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Cynthia K. Perry, Brian E. Saelens and Beti Thompson

This study aimed to identify intrapersonal, behavioral, and environmental factors associated with engaging in recommended levels of physical activity among rural Latino middle school youth. Data were from an anonymous survey of 773 Latino youth (51% female) about level of and barriers and motivators to physical activity, risk behaviors, and park use. Logistic regression models identified factors correlated with meeting recommended levels of physical activity (5 days or more 360 min/day). Thirty-four percent of girls and 41% of boys reported meeting this physical activity recommendation. Participation in an organized after school activity (p < .001) and in physical education (PE) classes 5 days a week (p < .001) were strongly associated with meeting recommended physical activity level. Making PE available 5 days a week and creating opportunities for organized after school physical activity programs may increase the number of rural Latino middle school youth who meet recommended physical activity level.

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Elizabeth Vásquez, Garrett Strizich, Linda Gallo, Simon J. Marshall, Gina C. Merchant, Rosenda Murillo, Frank J. Penedo, Christian Salazar, Daniela Sotres-Alvarez, Benjamin A. Shaw and Carmen R. Isasi

Background:

Chronic stress and/or lifetime traumatic stress can create a self-reinforcing cycle of unhealthy behaviors, such as overeating and sedentary behavior, that can lead to further increases in stress. This study examined the relationship between stress and sedentary behavior in a sample of Hispanic/Latino adults (N = 4244) from the Hispanic Community Health Study/Study of Latinos Sociocultural Ancillary Study.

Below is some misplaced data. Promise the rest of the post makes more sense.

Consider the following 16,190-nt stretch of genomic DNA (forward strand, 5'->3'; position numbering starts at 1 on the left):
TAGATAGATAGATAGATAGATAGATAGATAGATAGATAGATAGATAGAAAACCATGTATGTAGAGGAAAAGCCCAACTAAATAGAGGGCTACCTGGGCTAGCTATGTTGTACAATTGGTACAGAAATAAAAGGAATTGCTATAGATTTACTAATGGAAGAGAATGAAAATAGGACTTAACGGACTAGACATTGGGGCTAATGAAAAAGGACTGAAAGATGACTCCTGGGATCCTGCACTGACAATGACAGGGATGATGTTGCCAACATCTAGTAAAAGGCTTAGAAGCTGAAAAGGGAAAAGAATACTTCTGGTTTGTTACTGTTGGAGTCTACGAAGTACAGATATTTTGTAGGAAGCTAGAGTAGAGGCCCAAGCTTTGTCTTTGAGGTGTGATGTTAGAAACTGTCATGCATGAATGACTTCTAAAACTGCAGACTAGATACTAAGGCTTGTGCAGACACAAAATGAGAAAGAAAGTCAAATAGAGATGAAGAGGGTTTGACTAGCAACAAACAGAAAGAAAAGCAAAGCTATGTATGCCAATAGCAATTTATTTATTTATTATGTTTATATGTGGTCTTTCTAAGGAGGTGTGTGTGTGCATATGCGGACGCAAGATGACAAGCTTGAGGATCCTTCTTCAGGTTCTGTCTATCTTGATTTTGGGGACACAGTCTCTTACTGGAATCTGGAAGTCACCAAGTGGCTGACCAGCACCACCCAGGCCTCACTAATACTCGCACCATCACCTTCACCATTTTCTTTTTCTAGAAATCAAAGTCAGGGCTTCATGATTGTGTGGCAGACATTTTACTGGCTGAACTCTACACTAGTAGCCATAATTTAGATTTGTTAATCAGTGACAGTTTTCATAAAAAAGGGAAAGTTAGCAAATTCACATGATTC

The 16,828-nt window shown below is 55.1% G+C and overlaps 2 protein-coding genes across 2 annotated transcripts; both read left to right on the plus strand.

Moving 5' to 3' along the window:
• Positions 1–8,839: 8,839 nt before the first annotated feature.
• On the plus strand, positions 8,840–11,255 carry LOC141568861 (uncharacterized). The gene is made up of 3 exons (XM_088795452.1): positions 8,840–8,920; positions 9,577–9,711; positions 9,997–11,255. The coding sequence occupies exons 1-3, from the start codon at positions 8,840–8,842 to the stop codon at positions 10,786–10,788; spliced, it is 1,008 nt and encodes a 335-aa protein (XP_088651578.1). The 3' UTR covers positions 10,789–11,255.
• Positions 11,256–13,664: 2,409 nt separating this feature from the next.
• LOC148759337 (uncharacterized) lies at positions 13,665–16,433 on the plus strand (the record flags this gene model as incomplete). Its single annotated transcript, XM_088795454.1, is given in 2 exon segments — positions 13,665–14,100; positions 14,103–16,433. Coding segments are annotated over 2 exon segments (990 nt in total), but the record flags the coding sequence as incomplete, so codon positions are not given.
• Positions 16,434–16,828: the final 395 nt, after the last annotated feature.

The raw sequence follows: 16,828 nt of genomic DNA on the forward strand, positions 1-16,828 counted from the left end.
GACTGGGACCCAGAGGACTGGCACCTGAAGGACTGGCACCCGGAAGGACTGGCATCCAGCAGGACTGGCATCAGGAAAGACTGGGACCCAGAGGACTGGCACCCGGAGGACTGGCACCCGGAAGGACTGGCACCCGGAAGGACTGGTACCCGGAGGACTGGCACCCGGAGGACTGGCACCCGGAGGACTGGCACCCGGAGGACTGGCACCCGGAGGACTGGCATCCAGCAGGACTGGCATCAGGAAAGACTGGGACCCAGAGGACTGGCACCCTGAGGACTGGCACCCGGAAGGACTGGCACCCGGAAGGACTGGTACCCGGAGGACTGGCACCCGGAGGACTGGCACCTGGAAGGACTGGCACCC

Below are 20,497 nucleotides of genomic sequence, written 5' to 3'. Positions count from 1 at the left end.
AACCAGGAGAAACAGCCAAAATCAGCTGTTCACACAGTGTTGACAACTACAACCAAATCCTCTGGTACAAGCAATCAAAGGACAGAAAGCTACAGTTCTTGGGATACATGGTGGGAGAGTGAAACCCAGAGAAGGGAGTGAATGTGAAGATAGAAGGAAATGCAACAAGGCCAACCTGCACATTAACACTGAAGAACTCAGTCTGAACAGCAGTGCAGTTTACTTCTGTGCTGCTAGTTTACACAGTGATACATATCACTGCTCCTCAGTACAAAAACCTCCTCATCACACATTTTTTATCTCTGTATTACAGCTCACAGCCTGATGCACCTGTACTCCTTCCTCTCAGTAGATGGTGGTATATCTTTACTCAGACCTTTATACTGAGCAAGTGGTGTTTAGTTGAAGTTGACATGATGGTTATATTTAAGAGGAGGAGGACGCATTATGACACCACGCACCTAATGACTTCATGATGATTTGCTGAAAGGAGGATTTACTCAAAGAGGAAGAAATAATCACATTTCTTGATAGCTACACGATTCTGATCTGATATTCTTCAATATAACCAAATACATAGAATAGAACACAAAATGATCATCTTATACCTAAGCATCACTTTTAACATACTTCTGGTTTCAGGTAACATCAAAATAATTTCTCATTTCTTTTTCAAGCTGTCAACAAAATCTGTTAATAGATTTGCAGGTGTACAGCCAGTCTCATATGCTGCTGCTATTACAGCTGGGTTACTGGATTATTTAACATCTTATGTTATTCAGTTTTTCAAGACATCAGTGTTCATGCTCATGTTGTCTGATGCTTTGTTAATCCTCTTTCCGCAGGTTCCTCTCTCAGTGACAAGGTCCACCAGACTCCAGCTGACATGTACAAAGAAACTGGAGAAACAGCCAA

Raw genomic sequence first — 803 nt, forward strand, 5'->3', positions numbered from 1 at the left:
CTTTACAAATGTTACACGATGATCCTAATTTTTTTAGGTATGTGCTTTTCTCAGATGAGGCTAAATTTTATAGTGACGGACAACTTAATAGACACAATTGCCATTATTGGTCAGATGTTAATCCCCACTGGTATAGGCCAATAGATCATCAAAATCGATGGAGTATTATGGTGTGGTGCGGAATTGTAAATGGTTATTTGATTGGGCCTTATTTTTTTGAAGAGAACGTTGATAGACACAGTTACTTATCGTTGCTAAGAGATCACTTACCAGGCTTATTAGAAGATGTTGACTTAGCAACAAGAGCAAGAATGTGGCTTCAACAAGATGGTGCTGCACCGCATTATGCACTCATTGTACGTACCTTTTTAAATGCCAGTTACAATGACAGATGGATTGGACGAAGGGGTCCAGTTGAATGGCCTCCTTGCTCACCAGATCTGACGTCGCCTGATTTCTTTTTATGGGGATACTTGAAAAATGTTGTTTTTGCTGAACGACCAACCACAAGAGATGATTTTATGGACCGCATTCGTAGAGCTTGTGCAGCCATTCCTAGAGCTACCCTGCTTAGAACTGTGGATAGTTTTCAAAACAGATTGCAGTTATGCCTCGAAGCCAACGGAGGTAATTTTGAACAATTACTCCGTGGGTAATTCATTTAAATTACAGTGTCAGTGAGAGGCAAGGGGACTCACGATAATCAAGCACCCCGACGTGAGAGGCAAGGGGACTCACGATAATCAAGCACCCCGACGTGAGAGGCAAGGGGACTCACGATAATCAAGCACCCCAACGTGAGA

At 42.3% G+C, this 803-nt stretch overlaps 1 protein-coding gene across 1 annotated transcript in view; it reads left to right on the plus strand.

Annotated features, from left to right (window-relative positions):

Methods:

Stress was measured as the number of ongoing difficulties lasting 6 months or more and as lifetime exposure to traumatic events. Sedentary behavior was measured by self-report and with accelerometer. Multivariable regression models examined associations of stress measures with time spent in sedentary behaviors adjusting by potential confounders.

Results:

Those who reported more than one chronic stressor spent, on average, 8 to 10 additional minutes per day in objectively measured sedentary activities (P < .05), whereas those with more than one lifetime traumatic stressor spent (after we adjusted for confounders) 10 to 14 additional minutes in sedentary activities (P < .01) compared with those who did not report any stressors. Statistical interactions between the 2 stress measures and age or sex were not significant.

Conclusion:

Interventions aimed at reducing sedentary behaviors might consider incorporating stress reduction into their approaches.

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Ka-Chun Siu, Shireen S. Rajaram and Carolina Padilla